3) Bake and cook in bulk- Why should waffles and pancakes only be served on the weekend? Why make one meat loaf when you can make two? While you have the griddle or waffle iron out double or in our case triple your favorite recipe, make extras, and freeze the rest for later. Once they are cool place in gallon sized zip-lock bag and freeze. Those busy school mornings that were once filled with heavily processed convenience waffles from the grocery store are now spent enjoying a homemade family favorite. We take the homemade waffles straight from the freezer and pop them directly into the toaster–no thawing necessary–grab, toast, and enjoy.

Soups, stews, stocks, and sauces are the perfect big batch cooking items.Take my tomatoless sauce recipe for example a batch made on a Sunday afternoon can be froze in individual size portions and used for weeks to come. Make the mess once and enjoy the fruit of your labor for weeks to come.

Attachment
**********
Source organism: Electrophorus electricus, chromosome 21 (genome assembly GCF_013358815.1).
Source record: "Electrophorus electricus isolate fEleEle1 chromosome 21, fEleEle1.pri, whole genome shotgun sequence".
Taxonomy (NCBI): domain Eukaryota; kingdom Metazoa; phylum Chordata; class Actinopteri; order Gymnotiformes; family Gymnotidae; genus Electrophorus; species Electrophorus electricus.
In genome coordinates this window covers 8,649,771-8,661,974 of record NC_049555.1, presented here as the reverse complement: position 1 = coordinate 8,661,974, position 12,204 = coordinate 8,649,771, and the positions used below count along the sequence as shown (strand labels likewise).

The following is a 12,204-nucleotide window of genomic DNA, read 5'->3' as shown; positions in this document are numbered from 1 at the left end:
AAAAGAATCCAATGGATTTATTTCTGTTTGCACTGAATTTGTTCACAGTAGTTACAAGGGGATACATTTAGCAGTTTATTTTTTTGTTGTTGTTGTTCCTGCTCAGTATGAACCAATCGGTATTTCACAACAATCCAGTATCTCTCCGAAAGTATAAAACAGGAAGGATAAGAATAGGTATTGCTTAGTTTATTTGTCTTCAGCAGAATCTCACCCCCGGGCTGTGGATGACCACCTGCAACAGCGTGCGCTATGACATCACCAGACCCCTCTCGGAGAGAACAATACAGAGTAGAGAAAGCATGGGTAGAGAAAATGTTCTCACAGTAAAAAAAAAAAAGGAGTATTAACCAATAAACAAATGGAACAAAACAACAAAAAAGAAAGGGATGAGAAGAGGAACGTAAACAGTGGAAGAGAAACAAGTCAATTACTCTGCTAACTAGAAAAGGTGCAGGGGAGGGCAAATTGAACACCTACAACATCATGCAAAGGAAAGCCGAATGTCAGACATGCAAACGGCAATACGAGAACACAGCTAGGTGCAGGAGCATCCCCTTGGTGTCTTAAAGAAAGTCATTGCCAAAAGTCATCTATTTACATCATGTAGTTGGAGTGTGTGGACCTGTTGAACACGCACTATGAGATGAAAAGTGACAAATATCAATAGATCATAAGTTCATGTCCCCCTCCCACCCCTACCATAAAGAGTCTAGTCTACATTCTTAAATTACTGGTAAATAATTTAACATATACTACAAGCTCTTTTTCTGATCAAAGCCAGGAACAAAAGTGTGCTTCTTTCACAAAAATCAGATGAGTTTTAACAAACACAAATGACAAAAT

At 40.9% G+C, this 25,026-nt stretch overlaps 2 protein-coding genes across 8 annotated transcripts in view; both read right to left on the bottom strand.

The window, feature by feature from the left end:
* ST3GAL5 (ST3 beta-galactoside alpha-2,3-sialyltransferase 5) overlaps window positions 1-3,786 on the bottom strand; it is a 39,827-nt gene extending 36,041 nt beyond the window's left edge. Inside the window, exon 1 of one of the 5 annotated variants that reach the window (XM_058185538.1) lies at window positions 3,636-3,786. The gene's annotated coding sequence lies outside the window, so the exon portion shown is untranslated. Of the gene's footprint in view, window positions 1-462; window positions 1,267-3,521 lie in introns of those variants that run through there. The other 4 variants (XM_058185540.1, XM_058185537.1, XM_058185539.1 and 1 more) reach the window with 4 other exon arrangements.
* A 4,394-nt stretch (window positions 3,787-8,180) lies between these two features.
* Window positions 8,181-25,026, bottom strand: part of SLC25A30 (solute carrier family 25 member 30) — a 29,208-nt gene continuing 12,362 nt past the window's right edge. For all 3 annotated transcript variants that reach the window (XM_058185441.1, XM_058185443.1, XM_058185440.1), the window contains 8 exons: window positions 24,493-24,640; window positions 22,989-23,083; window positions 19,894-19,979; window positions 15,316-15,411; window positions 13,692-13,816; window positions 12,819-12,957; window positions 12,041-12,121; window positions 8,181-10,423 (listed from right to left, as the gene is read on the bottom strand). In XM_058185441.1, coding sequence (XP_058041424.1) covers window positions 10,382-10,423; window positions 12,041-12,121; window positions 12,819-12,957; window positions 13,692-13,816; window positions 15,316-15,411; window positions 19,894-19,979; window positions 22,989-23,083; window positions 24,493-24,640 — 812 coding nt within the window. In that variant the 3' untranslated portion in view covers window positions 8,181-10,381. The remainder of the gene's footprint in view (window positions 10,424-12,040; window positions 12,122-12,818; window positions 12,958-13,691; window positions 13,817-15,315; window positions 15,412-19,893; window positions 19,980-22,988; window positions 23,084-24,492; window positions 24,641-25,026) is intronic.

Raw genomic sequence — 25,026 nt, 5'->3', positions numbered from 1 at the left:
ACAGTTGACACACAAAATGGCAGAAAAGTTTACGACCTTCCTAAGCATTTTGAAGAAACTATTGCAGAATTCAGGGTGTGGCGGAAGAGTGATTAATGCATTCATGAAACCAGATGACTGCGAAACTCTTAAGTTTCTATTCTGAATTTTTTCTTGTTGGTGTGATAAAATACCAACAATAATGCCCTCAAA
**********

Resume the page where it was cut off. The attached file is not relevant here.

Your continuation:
15 Simple Time Saving Kitchen Tips- From a busy work at home mom of four...

4) Pre-cut, dice, chop, and freeze produce that is used regularly.Buy onions and peppers in bulk– prepare and freeze in quart sized freezer bags for later use. I can not emphasize enough how much time this step alone saves–no more cutting onions for chili, meatloaf, and sauces–it’s a one time deal. Buy, cut, freeze, measure out what you need, and refreeze the rest. (Do not thaw the entire bag– just measure out the desired amount for use).